Of course, the loss of all 53+ Vigiliants and over 50% of the Vikings is a scandal, but as ever no one or organisation will be held accountable. If they are selling them off and they end up on the civil register then someone should be held accountable; or the senior leadership should confess that they no longer have the appetite for the risk of flying tens of thousands of Cadets every year. Whichever it is, the truth has to be pressed.

LJ
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Old 20th Mar 2017, 08:36
  #3327 (permalink)  
 
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At Least 73 Vikings

Originally Posted by EnigmAviation View Post
I hear on my jungle drums that the TOTAL number of VGS aircraft ( Vigilant and Viking) that will be recovered for VGS use will only be somewhere between 31 and 41 !!!!?
EnigmAviation

The Written Ministerial Statement of last year (10 March 2016) states "It has been decided ... to recover at least 73 Vikings".

From the Westminster Hall debate on 13 April 2016, the Minister is also quoted in Hansard as stating "It has been decided that at least 73 Viking gliders will be recovered".

So, there is no need to scare the horses.
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Old 20th Mar 2017, 08:52
  #3328 (permalink)  
 
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The K-21s were foolishly sold and still fly today
But not because they are K-21s, because they were sold to organisations better able to keep them airworthy. If the ATC still owned them I am absolutely sure they also would be grounded.
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Old 20th Mar 2017, 08:57
  #3329 (permalink)  
 
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IIRC, at the start of the 'great pause' there were 65 Vigilants and 81 Vikings on the register.
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Old 20th Mar 2017, 09:22
  #3330 (permalink)  
 
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Killed of by the full time 'professionals'

Whatever way you look at this the simple truth is that the world class Volunteer 'training' (as opposed to 'rides') organisation that WAS ATC Gliding has been killed off by the very people paid to look after it.
IN truth this goes back to 3FTS days (possibly before) but either way the Volunteer element are the only ones that actually managed to do their job properly, and the 75th Anniversary year was the crowning disgrace of how not to motivate and recognise the thousands of capable Volunteer staff that gave the ATC the well deserved position it used to have, plus the loss of an unique motivating element that thousands of Cadets have missed forever.
UTTER UTTER UTTER Disgrace and all they can do is play around with websites and facebook to try to hide the TRUTH. The leaders of this organisation should leave and be replaced with some of the capable VGS staff that have been chucked away.
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Old 20th Mar 2017, 09:55
  #3331 (permalink)  
 
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The leaders of this organisation should leave and be replaced with some of the capable VGS staff that have been chucked away.

You seem to forget that the VGS staff already have 'day jobs' and the VGS was a spare time occupation. This fact alone make the RAF's part in this fiasco look even more incompetent.
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Old 20th Mar 2017, 12:34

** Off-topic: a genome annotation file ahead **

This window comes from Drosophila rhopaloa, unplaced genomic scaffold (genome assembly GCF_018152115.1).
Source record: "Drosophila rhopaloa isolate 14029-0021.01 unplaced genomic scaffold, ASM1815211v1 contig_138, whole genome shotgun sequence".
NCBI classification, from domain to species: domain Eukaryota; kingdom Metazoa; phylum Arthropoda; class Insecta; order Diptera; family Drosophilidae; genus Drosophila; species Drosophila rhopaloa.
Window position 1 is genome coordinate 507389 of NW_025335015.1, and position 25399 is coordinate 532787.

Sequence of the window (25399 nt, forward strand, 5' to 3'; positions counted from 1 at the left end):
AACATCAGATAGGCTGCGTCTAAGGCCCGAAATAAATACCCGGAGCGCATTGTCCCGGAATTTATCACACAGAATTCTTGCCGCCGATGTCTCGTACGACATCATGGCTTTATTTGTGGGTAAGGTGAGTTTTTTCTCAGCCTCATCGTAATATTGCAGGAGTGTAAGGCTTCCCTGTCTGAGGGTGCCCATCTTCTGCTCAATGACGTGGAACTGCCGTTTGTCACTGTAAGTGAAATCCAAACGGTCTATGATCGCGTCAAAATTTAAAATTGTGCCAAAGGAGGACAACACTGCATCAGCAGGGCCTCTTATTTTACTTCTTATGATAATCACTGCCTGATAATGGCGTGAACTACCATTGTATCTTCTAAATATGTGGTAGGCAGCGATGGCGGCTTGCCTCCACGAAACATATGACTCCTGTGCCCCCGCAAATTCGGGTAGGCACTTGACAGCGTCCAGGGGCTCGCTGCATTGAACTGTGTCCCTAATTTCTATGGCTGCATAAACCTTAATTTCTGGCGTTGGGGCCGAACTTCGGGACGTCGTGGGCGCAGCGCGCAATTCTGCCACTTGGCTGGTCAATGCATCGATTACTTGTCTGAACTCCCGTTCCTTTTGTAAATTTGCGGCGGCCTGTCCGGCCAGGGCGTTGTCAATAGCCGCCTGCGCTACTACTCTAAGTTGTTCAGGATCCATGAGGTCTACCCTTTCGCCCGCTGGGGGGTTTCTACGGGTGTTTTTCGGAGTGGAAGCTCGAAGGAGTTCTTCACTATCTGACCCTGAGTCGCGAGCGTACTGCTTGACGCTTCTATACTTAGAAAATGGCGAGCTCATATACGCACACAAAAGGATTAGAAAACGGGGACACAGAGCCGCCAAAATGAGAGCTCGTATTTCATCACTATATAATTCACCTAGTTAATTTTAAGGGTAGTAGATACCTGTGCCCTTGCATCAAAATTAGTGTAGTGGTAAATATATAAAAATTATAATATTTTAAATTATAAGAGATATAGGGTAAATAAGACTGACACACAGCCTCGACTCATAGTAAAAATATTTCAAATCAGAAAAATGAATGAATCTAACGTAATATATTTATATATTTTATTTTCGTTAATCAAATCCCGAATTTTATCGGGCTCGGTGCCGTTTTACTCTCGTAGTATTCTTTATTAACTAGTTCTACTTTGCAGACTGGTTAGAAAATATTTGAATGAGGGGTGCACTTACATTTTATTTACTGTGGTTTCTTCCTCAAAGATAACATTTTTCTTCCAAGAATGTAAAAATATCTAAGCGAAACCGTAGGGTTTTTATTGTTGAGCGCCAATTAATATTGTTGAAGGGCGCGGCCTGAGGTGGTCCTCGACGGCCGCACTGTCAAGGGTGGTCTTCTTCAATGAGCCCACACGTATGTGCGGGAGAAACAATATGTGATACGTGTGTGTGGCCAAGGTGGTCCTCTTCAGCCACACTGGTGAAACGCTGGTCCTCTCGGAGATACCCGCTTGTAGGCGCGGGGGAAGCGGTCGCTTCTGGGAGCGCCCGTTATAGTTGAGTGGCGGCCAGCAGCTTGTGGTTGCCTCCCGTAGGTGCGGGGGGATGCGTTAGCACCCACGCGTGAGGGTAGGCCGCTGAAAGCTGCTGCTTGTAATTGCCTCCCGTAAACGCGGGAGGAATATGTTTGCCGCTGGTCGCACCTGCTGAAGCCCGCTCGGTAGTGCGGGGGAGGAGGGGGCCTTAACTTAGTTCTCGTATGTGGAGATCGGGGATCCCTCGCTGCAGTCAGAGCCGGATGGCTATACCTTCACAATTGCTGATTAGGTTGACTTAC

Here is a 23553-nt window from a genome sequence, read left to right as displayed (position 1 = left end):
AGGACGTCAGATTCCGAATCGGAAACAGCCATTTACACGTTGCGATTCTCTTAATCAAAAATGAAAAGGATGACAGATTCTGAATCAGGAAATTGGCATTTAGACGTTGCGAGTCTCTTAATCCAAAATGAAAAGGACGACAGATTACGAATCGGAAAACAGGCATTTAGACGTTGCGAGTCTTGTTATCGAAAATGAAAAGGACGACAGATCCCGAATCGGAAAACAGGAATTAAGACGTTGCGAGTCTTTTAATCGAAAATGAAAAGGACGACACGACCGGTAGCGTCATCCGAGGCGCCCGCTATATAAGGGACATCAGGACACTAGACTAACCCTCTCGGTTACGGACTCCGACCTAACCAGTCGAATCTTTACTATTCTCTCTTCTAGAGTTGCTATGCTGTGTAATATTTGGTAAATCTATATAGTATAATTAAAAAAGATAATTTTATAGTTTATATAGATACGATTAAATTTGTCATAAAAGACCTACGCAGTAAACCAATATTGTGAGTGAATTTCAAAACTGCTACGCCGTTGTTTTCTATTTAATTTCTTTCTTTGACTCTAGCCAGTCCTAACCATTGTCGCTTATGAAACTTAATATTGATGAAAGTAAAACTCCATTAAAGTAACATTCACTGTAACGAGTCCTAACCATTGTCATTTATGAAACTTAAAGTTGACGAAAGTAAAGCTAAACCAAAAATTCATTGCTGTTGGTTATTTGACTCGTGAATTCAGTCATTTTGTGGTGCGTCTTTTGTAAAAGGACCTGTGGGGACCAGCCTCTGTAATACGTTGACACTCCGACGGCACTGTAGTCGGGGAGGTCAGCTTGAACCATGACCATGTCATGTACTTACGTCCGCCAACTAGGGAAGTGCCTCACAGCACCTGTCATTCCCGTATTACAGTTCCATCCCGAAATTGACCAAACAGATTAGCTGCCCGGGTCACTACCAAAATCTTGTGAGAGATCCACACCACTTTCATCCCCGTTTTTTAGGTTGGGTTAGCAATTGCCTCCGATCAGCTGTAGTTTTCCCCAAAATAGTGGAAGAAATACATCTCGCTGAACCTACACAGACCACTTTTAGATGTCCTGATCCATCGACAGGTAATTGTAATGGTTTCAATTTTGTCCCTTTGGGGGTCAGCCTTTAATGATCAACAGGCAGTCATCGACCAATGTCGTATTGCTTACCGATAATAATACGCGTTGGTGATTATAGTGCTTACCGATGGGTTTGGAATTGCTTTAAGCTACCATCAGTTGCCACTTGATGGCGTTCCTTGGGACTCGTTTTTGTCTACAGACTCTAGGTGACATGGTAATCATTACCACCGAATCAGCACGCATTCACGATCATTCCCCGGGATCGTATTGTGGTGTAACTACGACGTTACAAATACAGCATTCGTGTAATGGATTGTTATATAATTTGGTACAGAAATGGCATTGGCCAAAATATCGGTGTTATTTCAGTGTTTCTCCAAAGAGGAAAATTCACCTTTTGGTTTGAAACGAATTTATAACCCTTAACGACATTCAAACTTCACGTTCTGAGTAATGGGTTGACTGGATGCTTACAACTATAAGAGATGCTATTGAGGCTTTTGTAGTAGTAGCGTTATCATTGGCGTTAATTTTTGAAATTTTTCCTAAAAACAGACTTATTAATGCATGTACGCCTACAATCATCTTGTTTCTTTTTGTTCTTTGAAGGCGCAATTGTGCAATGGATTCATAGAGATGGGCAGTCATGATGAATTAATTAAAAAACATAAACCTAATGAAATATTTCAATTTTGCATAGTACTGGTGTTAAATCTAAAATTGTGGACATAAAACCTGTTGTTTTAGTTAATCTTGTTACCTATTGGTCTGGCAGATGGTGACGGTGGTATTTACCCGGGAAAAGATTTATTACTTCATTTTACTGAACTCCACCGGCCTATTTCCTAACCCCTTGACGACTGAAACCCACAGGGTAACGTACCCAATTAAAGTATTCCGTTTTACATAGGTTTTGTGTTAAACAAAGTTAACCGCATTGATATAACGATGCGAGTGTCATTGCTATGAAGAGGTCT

#3332 (permalink)  
 
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my ten pence worth!

This photo was taken around 23/5/1983 at Syerston according to my logbook. It shows the publicity photos being taken for the new aircraft. I flew in it with Flt Lt. Lloyd Poulton, I think its Jack Ward plus random cadet in the photo. They used the photo for a poster to promote Air Cadet's and Gliding.
I remember them as the start of some golden days of gliding for a lucky staff cadet.

Anyway 14000 hours later and I owe it all to the Air Cadet gliding movement.

What a world of difference from the hope we had for the future of Air Cadet gliding on that spring day. What a sad state of affairs we find today, all those people who dedicated time and energy over the decades to inspire cadets like me must feel so let down. It's about time those in positions of responsibility and power over the organisation today stop kidding themselves. If the MOD/RAF can't keep a fleet of simple aircraft safe and serviceable what hope have we for defense of the nation!
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Old 20th Mar 2017, 18:43
  #3333 (permalink)  
 
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POBJOY, I don't want to get in to a urinary Olympic competition but as an ex VGS instructor, both as a volunteer and while a regular, I know about some of the issues and 'goings on' at VGS. Before you focus your vitriol solely at the "regular professionals" you might read "The Gospel According to John, chapter 8, verse 7". That by the way, is not meant to detract from the vast majority of VGS folk who did an outstanding job.

The rot set in well before 1 EFTS: that organisation was given one of the biggest hospital passes in history, by HQ Air Cadets. The purchase of the Vikings and, more so, the Vigilants looks a good candidate for the tipping point.
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Old 21st Mar 2017, 09:14
  #3334 (permalink)  
 
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Numbers............

Originally Posted by Engines View Post
Enigma,

I think things may be even worse than you thought - from the sources available to me, I think the MoD bought 100 Vikings for the RAF. From memory, I think about 50 odd Vigilants were procured.

That's around 150 aircraft in all.

Can anyone out there in PPRuNe land supply some definitive numbers please?

Engines
The Vigilant order was 53 I think, and we also purchased some second hand later on.
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Old 21st Mar 2017, 09:25
  #3335 (permalink)  
 
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And not much Tutor flying either !

Originally Posted by The B Word View Post


Meanwhile, I see that the 'big cheese' for Air Cadet flying is having fun in Tutors on an AEF (photo taken last week).